2014 has been a good year for the rental car industry. A recovering economy has meant more car rentals and more miles traveled by consumers. Volume alone isn’t responsible for the rental companies’ recent success, though. Each of the big three rental chains has been able to raise prices, thanks to the consolidation of an industry that they now collectively control 98% of.
Nissan North America and TBWA Worldwide, Nissan’s ad agency have agreed to a settlement with the Federal Trade Commission over the FTC’s claims that a television commercial for the Nissan Frontier misled consumers about the truck’s ability to climb hills. The 30 second ad, titled “Hill Climb”, portrayed a Frontier pushing a stranded dune buggy up a steep sand dune. In reality, the Frontier wold not be able to perform the stunt in the ad. To shoot the ad, both vehicles were towed up the hill using cables.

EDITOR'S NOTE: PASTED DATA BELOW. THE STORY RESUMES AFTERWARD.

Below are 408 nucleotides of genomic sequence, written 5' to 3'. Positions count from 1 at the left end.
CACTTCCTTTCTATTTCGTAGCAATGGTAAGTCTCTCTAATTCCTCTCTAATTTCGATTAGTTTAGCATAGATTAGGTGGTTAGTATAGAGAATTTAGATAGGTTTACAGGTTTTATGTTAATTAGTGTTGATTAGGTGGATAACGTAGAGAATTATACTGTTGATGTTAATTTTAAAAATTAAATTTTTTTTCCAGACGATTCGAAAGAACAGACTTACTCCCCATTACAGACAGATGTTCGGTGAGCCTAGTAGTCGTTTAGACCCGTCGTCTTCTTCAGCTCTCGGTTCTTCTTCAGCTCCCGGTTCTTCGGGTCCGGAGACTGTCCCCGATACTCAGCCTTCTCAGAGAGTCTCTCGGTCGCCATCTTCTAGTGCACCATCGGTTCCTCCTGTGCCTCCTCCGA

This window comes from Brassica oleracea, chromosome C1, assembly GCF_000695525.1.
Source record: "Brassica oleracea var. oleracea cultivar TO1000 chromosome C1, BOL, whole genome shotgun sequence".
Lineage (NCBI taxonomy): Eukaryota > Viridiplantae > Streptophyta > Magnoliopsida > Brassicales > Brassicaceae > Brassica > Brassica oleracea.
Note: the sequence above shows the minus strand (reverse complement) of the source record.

The United States Federal Trade Commission has launched an investigation into whether car dealers colluded against the online car shopping site, TrueCar, over price competition the site encouraged. Automotive News is reporting that a number of car dealers, including the Kelly Automotive Group in the Boston area, received letters from the FTC saying that the agency is looking into whether companies in the “retail automobile industry” committed anticompetitive acts “by agreeing to refuse to deal with TrueCar” during 2001 and 2012.
The official MPG(e) ratings for Chevy’s Volt and Nissan’ Leaf have been out for a few days. Finally, The Nikkei [sub] noticed something: Nissan’s “all-electric Leaf has gained bragging rights in the U.S. market after garnering a higher fuel economy rating than the Chevrolet Volt.” Bragging rights bestowed courtesy of the U.S. government. (Read More…)